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Quest Religion, Anti-Fundamentalism, and Limited Versus Universal Compassion

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Goldfried and Miner (2002) claimed to provide evidence that those high in quest religion are less likely to help a religiously closed-minded person even when the help does not promote closed-mindedness. As a result, they concluded that quest religion is associated with limited, not universal, compassion. An experiment modeled on theirs but avoiding several methodological problems suggested a very different conclusion. Although participants high in quest religion helped a religiously closed-minded person less when doing so promoted closed-mindedness, they were no less likely to help such a person when it did not promote closed-mindedness. These results suggest that quest religion is associated with antipathy toward promoting closed-mindedness, not with antipathy toward religiously closed-minded persons. The scope of compassion associated with quest religion does not appear to be limited in the way Goldfried and Miner claimed.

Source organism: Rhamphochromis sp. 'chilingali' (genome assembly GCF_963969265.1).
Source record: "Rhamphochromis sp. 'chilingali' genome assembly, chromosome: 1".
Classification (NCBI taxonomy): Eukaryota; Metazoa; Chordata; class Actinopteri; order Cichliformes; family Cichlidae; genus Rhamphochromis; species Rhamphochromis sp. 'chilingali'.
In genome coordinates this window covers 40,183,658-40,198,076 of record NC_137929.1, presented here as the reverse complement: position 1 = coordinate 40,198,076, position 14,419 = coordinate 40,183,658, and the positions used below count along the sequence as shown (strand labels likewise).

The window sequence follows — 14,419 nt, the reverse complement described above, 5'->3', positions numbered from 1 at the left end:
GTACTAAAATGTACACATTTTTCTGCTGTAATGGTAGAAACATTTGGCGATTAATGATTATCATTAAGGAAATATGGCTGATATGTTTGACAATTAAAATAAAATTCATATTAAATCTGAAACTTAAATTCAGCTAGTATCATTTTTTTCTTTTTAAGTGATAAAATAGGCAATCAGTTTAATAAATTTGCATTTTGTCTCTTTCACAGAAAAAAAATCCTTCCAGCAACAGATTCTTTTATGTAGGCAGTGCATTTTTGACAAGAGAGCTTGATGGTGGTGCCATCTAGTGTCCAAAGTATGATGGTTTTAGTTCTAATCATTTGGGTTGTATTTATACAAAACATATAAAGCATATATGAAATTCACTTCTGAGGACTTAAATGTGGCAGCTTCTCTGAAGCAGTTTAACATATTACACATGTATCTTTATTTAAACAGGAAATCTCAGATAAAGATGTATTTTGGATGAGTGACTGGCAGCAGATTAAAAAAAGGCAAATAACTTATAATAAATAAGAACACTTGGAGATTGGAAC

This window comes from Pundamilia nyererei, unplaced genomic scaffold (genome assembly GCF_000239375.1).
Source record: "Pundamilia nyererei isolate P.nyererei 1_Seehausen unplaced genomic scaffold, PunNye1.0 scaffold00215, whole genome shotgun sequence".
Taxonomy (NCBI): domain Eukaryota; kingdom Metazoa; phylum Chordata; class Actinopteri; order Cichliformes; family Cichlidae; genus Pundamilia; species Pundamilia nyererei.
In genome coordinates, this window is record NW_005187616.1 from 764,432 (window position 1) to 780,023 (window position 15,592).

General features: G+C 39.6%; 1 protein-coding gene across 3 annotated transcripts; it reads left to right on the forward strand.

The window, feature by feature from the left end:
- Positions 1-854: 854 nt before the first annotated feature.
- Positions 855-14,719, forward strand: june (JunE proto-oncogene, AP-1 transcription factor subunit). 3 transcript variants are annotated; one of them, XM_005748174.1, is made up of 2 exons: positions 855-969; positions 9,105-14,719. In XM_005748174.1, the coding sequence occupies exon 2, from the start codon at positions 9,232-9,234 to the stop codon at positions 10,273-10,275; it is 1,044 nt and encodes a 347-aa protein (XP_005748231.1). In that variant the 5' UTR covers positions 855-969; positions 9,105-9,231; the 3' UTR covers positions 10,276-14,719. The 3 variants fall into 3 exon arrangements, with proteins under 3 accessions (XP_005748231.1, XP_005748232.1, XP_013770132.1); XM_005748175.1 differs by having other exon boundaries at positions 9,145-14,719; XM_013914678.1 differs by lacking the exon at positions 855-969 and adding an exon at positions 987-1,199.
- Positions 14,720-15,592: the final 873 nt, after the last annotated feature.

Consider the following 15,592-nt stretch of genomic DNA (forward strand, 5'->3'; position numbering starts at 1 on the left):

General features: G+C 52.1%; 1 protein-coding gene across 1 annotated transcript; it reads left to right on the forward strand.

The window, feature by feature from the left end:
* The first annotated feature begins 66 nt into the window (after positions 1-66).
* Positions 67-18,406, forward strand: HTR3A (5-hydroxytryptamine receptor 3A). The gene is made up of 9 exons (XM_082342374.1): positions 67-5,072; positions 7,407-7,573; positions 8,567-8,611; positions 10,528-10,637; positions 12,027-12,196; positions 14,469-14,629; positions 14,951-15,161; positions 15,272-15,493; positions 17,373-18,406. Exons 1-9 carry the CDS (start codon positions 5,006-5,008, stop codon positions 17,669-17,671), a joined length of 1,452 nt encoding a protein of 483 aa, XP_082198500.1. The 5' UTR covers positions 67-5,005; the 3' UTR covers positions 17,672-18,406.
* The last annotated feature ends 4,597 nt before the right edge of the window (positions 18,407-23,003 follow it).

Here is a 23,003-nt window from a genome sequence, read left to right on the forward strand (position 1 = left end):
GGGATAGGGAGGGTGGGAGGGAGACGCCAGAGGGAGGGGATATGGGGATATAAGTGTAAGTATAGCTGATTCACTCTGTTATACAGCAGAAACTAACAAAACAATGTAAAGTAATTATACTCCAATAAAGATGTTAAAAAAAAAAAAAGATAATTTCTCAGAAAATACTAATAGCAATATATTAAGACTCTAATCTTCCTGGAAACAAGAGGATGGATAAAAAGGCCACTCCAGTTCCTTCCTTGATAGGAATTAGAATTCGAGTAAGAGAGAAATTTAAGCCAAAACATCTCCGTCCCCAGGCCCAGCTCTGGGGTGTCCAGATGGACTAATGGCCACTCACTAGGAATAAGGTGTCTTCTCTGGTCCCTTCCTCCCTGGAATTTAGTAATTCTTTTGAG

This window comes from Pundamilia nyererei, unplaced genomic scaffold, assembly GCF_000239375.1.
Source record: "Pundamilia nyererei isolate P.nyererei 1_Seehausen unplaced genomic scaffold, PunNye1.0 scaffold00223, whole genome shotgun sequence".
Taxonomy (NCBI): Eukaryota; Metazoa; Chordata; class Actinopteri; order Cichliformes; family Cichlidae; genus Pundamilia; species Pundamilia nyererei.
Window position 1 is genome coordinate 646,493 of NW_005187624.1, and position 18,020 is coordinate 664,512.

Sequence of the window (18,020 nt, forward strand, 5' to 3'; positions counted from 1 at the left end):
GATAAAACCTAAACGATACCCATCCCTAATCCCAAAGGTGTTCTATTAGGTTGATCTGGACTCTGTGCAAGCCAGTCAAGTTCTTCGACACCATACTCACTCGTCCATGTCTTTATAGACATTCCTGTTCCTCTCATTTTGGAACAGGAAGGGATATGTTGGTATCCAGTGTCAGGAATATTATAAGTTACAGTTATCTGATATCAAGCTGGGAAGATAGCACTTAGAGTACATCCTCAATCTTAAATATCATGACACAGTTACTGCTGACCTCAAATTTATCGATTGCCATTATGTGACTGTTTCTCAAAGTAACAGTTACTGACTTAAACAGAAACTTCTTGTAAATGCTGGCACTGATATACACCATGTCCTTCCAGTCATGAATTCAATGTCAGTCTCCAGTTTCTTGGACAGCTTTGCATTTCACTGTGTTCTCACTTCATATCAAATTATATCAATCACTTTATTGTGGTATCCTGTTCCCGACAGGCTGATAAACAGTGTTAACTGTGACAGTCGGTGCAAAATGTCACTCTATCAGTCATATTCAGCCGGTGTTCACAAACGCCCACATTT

Document Type: Research Article


Affiliations: 1: C. Daniel Batson is a Professor in the Department of Psychology, University of Kansas, Lawrence, KS 66045., Email: 2: Drew M. Denton and Jason T. Vollmecke were undergraduates majoring in psychology at the University of Kansas. ;, Email:

Publication date: March 1, 2008


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